Dear Hoi An,

I just want to have a leisurely walk around your Old Town on this, my day off. I don’t want a postcard. I’m OK without any bananas or pineapples or mangoes or whatever that is you’re frantically pointing to in your basket by the market. My name isn’t “Hey You” or “Hey Man”. I’ve already had lunch; it’s 3pm. I won’t be taking a tour today. And no, I’m not interested in a cyclo ride. Or a motorbike ride. Or a tailored suit. Or shoes. Or bracelets. I don’t want anything with flashing lights. I don’t need an umbrella or a toy that flies into the air when you pull its string.

I’d like to have a nice dinner overlooking the river at Mango Rooms, but I’m afraid to sit outside. You’ll attack me. You’ll assume I want peanuts, or candied ginger, or dried fruit. Maybe all of the above. I don’t. I want to eat in peace and enjoy the view. I’ve come to accept that this isn’t going to happen, so I’m eating inside in the corner facing a wall. I see the walk back to my hotel as a sort of gauntlet or obstacle course more than anything else.

I don’t think you care where I’m from. I don’t think you really want to know my name. It’s just the beginning of your pitch. Your shop looks nice but I’m not interested; there’s no need to follow me down the street. You’ve made me bitter and I don’t like that. Even when I purchase something–like when I bought batteries the other day–it isn’t enough for you. You want to add on a digital camera or a guided tour or a bus ride or a small child. I think you’d sell me your left foot if I inquired over the price. (Not interested.)

I used to say “no thank you” and smile, but now I just stare at the ground and hope you’ll let me pass. I don’t think I’m the only one. Lots of people will come to your defense, and you won’t listen to me anyway. You’ve always been a bit stubborn. But you know, I think we should see less of each other. It’s not you. It’s me. Or well actually I think it is you. I’ll send you a postcard if someone will let me buy it on my own terms.


One thought on “Dear Hoi An,

  1. Dear Aaron,

    Here’s another view on your jaded view of the beautiful town of Hoi An.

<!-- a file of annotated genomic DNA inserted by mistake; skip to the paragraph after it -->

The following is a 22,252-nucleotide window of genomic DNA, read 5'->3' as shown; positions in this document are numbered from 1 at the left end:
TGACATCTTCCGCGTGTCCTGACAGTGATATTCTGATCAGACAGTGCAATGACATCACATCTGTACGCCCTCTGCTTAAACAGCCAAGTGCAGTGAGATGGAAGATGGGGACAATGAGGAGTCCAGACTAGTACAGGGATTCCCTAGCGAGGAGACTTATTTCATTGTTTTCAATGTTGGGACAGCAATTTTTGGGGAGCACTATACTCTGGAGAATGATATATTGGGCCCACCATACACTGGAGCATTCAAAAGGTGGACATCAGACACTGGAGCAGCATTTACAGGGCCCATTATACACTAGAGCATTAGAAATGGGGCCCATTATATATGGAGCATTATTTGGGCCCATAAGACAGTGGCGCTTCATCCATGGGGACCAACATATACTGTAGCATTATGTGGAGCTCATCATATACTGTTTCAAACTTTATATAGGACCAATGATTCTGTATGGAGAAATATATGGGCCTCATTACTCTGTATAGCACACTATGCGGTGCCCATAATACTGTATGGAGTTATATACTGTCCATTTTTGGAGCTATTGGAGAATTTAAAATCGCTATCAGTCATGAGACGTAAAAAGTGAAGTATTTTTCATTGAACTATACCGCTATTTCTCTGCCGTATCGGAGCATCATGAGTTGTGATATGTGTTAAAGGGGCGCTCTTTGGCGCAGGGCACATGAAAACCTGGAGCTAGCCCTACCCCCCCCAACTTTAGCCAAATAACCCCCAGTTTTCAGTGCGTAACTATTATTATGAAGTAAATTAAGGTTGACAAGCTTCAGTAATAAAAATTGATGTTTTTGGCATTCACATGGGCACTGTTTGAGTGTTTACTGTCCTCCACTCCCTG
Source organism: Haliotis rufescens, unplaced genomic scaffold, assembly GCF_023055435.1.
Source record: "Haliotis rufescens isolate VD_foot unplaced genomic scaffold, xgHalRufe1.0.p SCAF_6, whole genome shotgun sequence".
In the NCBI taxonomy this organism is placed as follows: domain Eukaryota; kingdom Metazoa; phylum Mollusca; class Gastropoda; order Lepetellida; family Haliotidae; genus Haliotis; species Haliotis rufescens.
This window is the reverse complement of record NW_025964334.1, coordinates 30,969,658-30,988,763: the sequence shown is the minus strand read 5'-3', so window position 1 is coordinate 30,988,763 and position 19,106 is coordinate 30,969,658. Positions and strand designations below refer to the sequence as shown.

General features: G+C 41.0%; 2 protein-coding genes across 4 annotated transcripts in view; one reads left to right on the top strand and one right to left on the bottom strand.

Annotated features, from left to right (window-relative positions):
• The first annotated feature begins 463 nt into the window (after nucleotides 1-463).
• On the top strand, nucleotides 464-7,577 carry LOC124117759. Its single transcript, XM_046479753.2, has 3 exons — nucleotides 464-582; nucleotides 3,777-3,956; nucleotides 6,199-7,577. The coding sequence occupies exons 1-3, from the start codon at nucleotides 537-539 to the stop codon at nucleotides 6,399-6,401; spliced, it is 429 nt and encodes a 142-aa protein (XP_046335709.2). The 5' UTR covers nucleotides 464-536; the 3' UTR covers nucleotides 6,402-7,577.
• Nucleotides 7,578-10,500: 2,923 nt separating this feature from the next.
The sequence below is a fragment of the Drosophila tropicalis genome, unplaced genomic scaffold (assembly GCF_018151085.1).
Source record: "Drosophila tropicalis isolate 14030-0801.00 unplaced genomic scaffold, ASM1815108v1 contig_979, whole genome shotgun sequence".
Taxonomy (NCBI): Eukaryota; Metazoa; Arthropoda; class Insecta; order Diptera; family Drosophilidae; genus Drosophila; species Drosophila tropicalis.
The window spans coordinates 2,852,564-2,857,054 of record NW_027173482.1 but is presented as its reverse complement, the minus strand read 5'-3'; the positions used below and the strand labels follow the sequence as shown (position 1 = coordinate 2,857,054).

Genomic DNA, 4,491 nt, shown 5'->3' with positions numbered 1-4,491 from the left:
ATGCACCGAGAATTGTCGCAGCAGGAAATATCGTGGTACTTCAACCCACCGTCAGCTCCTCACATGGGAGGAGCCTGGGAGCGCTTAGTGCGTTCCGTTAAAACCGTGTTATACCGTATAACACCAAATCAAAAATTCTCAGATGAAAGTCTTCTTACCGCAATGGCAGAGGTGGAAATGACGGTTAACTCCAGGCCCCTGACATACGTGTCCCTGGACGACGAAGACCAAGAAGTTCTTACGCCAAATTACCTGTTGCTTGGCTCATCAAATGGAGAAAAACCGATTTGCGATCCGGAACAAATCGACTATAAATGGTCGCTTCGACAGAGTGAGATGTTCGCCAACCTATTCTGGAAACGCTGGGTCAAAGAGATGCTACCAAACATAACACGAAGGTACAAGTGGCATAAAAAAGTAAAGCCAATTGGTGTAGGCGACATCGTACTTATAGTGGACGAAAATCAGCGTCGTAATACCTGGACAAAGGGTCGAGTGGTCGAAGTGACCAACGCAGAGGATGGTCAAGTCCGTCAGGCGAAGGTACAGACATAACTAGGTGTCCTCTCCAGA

Granted, there are touts here, yes there are more everyday. Um, er, this is the same anywhere in SE Asia, India, indeed in any place where there are many industrious ordinary working people just beginning to discover or re-discover wealth. But alas, Hoi An IS a standout. Why? Because this town has been a major trading port for close to 2000 years. The Chams were trading from here from about 400AD. Locals have been trying it out on outsiders for hundreds and hundreds of years before you came along. It doesn’t matter if the outsider is Japanese, Chinese, Dutch, Siamese, Portugeuse, MARCO POLO, or whatever. Have a think about that.

    Indeed you seem so very upset that people are trying to sell you things here, invite you into their store etc. MY GOD, A LADY TRIED TO SELL ME FRUIT AT THE MARKET, YE GADS! Have you spent ANY time outside of the tourist/expat strip? If so you would notice that Vietnamese people everywhere treat other Vietnamese exactly the same way. Yes, they ARE an industrious bunch, and very straight-forward. But rarely do I find Vietnamese shopkeepers as rude as a shop assistant at Myer, Grace Bros or whatever department store you care to mention. Maybe you should experiment with some real encounters with Vietnamese people and try to at least acknowledge the culture you have CHOSEN to live in. But hey, you probably only care for stuff like dollar beers and cheap rent hey?

    I just hope that the ‘Dear John style’ ending of your ‘letter’ truly indicates that it really IS all over for the relationship between you and Hoi An.

    Nobody made you bitter but yourself mate, maybe it’s time to just pack up and go home.

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